Second, an abrupt sale may cause the defection of valuable employees or clients, which can lead to great losses of business value.
Creative Win-Win Company Sale Options
Given the concerns many business owners have about selling their businesses and business problems that can result from abrupt business sales, one option to consider is a business model sale which allows the owner to remain significantly involved in a business after it is sold.
Three ways in which a business owner can remain involved in a business after it is sold is through a share sell down, a directorship role and as an outside advisor to the business.
The Share Sell Down. One approach for business owners to remain involved in a business after they sell is, instead of selling the whole company at once, to provide a structured sale of shares over an agreed period of time, such as a year, three years or five years. This approach can allow the business owner to remain significantly involved in the business and also allow the new buyer the time to acquire necessary business know-how and step into the business operating relationship in a way that does not cause operating disruptions or business value to be lost. In some share sell down structures, the owner may retain a minority interest in the business so that he or she continues to have an economic interest in the business indefinitely into the future.
Directorship. Even if a business owner sells its entire stake in a business, the business owner may participate as a non-voting director in the company to continue to remain actively involved in company affairs. This role could be combined with working on a firm project where the business owner has particular expertise, something that could create economic benefits that could be shared by the parties.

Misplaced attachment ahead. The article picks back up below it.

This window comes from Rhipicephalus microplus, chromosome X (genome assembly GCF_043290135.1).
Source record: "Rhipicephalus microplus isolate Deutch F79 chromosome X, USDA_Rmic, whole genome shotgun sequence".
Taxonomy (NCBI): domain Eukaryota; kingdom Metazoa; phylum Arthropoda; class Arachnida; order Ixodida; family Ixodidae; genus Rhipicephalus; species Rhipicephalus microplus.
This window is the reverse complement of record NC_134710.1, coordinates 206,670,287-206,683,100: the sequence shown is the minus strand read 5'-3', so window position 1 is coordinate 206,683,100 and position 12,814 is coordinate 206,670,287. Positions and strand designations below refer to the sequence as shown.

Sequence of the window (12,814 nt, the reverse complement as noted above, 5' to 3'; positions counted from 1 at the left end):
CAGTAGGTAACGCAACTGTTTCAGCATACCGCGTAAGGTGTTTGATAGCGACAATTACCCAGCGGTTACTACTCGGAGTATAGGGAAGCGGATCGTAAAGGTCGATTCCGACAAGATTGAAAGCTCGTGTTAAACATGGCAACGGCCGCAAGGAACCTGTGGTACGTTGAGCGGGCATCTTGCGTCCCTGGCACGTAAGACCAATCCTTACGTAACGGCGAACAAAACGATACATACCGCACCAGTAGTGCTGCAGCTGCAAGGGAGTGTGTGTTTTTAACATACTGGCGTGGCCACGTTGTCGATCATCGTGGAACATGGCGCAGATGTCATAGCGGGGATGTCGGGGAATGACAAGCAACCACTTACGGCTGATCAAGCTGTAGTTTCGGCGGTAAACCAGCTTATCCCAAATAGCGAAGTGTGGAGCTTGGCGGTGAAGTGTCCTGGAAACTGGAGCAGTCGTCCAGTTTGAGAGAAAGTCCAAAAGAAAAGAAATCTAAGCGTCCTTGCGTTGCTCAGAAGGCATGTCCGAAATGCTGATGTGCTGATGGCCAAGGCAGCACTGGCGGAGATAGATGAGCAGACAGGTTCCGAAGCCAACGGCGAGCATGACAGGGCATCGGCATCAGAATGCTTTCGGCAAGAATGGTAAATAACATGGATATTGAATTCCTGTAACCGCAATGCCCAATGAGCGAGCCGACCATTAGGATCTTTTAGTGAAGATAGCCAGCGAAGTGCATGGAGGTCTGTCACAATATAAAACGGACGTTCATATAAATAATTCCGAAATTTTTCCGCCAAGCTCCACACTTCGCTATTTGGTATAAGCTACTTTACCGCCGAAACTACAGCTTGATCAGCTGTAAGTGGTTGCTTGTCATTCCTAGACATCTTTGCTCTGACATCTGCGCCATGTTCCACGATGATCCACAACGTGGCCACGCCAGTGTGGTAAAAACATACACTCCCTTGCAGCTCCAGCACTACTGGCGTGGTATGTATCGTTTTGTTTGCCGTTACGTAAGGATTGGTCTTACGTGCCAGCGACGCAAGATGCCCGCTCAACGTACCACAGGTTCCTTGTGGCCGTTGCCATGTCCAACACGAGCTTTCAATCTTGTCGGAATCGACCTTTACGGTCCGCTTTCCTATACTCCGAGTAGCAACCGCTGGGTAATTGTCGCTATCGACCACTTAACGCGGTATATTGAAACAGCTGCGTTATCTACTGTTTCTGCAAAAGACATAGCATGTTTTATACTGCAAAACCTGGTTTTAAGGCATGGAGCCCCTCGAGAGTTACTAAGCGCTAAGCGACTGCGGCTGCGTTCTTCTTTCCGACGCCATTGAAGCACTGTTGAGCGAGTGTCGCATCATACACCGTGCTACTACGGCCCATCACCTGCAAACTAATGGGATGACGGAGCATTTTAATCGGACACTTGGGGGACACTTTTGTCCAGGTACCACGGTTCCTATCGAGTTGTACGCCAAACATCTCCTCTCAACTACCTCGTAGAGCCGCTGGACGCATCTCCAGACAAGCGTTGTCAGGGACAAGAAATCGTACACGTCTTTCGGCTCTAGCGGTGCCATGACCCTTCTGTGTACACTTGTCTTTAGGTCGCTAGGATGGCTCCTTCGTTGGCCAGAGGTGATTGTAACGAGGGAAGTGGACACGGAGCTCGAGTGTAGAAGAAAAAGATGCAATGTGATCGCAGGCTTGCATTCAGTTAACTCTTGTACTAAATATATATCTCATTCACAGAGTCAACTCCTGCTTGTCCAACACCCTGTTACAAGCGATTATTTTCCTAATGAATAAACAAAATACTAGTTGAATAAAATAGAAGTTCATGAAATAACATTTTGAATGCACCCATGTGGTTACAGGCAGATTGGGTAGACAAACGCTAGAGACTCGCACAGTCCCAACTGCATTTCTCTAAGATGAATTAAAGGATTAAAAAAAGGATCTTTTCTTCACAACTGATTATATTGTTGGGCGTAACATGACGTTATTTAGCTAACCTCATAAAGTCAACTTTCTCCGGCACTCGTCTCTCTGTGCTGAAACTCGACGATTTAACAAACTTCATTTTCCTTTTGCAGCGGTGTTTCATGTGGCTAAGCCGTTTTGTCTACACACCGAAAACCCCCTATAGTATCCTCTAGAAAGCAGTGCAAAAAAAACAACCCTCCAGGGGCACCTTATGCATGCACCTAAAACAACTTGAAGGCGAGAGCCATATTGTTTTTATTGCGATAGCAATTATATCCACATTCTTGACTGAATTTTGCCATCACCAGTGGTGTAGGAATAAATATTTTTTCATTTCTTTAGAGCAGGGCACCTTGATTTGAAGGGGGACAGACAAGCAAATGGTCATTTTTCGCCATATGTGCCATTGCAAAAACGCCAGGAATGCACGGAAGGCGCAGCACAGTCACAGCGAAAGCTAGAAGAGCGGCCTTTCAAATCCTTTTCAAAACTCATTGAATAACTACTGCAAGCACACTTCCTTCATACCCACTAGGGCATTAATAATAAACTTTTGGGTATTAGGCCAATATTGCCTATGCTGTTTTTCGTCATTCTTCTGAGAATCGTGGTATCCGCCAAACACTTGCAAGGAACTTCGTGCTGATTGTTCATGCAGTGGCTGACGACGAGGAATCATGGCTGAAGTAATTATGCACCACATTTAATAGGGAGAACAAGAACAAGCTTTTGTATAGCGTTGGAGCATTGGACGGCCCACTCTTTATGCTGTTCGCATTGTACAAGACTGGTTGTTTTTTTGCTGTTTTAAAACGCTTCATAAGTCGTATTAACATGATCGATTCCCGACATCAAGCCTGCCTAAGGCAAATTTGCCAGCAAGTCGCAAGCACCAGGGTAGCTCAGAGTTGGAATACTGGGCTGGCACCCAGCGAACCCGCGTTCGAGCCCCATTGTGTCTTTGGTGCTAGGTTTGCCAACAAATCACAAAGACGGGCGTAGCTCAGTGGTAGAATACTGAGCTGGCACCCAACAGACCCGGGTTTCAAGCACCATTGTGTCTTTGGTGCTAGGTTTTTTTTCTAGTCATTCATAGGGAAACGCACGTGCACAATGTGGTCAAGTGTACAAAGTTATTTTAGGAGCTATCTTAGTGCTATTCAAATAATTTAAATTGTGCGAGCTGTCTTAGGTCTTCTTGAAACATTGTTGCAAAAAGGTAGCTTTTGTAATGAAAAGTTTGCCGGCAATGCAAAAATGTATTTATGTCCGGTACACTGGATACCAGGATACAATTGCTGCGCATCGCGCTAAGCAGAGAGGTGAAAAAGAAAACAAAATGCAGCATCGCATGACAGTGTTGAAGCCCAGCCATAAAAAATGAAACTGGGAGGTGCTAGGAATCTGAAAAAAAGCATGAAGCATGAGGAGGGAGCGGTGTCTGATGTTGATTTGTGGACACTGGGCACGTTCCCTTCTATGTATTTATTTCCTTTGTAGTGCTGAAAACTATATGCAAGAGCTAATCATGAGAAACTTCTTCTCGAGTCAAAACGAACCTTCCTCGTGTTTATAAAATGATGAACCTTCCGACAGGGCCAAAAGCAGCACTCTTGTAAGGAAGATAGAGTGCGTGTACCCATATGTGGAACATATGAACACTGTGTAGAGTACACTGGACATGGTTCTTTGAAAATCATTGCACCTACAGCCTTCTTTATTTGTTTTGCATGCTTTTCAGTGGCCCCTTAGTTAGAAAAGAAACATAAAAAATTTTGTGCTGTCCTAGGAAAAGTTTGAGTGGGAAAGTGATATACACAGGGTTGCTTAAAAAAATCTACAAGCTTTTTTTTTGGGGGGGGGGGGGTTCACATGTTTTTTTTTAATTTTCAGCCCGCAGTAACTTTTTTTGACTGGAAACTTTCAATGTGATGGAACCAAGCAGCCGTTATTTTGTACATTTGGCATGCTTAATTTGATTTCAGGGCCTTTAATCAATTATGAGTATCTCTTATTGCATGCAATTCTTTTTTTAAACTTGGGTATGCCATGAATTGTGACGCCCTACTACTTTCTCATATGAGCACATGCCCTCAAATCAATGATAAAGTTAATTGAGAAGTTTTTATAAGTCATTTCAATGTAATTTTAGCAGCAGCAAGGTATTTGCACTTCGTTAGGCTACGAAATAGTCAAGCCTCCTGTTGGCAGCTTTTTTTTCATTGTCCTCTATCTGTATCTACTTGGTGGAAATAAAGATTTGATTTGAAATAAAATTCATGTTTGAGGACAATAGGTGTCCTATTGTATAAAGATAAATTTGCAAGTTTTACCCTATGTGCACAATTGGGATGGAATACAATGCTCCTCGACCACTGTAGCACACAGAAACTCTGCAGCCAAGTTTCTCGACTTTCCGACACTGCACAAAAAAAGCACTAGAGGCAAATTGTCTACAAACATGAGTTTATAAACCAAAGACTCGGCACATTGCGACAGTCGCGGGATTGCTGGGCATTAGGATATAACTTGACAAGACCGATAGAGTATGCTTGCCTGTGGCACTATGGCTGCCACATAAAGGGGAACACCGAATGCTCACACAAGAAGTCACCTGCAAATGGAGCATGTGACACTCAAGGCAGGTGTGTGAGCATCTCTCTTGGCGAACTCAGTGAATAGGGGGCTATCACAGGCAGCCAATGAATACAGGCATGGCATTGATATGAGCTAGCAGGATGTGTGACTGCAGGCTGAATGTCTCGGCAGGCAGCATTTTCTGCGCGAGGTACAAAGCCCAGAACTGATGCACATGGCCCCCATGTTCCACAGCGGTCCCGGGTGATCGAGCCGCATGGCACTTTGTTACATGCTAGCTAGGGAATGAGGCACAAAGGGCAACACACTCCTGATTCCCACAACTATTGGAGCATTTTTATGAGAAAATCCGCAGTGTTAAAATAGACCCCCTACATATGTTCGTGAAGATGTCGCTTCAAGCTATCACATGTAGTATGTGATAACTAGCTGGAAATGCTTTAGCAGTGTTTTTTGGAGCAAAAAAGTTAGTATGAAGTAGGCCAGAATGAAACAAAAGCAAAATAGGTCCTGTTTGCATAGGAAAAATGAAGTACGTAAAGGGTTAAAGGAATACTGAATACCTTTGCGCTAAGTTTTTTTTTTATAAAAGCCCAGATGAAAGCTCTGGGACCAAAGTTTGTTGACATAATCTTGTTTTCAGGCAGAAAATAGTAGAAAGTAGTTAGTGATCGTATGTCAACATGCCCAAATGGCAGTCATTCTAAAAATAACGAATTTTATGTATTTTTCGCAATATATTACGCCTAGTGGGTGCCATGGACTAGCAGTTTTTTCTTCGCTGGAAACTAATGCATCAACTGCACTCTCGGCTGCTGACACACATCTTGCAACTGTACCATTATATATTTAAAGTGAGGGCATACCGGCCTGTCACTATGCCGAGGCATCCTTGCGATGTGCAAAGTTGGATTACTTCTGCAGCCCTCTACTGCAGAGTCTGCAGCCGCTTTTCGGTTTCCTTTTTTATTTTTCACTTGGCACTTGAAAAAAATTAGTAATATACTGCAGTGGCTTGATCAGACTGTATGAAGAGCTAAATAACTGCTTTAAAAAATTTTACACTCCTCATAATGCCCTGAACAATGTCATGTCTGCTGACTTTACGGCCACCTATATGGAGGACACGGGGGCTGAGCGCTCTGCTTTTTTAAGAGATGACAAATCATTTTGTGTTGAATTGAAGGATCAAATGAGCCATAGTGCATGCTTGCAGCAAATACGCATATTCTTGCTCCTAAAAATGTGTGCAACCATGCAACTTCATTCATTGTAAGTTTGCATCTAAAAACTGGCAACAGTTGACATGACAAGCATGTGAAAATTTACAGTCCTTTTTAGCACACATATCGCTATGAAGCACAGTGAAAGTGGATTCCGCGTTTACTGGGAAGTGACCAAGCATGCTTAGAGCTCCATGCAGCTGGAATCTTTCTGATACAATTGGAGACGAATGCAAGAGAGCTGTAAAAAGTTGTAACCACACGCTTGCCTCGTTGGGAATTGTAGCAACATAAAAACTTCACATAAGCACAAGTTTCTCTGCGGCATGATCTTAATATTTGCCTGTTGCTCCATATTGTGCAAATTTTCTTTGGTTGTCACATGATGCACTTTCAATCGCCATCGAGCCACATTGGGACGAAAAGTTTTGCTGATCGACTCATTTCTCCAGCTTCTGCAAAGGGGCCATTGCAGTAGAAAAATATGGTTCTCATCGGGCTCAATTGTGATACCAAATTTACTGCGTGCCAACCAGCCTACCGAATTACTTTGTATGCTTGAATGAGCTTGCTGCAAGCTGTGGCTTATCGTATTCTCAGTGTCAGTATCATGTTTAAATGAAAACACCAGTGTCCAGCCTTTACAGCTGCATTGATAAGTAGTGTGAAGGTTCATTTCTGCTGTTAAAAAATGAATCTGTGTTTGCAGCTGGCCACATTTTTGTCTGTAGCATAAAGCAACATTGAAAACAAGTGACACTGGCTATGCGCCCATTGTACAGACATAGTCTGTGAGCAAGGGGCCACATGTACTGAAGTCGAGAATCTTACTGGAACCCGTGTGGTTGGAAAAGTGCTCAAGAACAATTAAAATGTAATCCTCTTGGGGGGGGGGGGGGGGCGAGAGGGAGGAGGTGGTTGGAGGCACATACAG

Outside Advisor. A third approach for a business owner to remain involved in a firm after it is sold is as an outside advisor where the business owner advises the firm on different matters relevant to the business depending on the nature of the business and the business owner’s strengths and interests.
Selling a company is a major professional as well as personal decision for many company owners. In addition to challenges for owners, the complete sale of a company can also create significant issues for incoming buyers. These issues may lead to buyers offering lower purchase prices for a company due to concerns that business value may drop after a business owner leaves or that business forecasts made based on the strengths of the outgoing owner that served as the basis for a company valuation will not be able to be met.
One solution to this is to use a company sale structure that allow owners to remain involved in a business after it closes. While the feasibility of this approach depends on what the company purchase and sale motivations are, it can often smooth the sale process position for both parties.
The photo for this article was taken by Ahmed Saffu on Unsplash.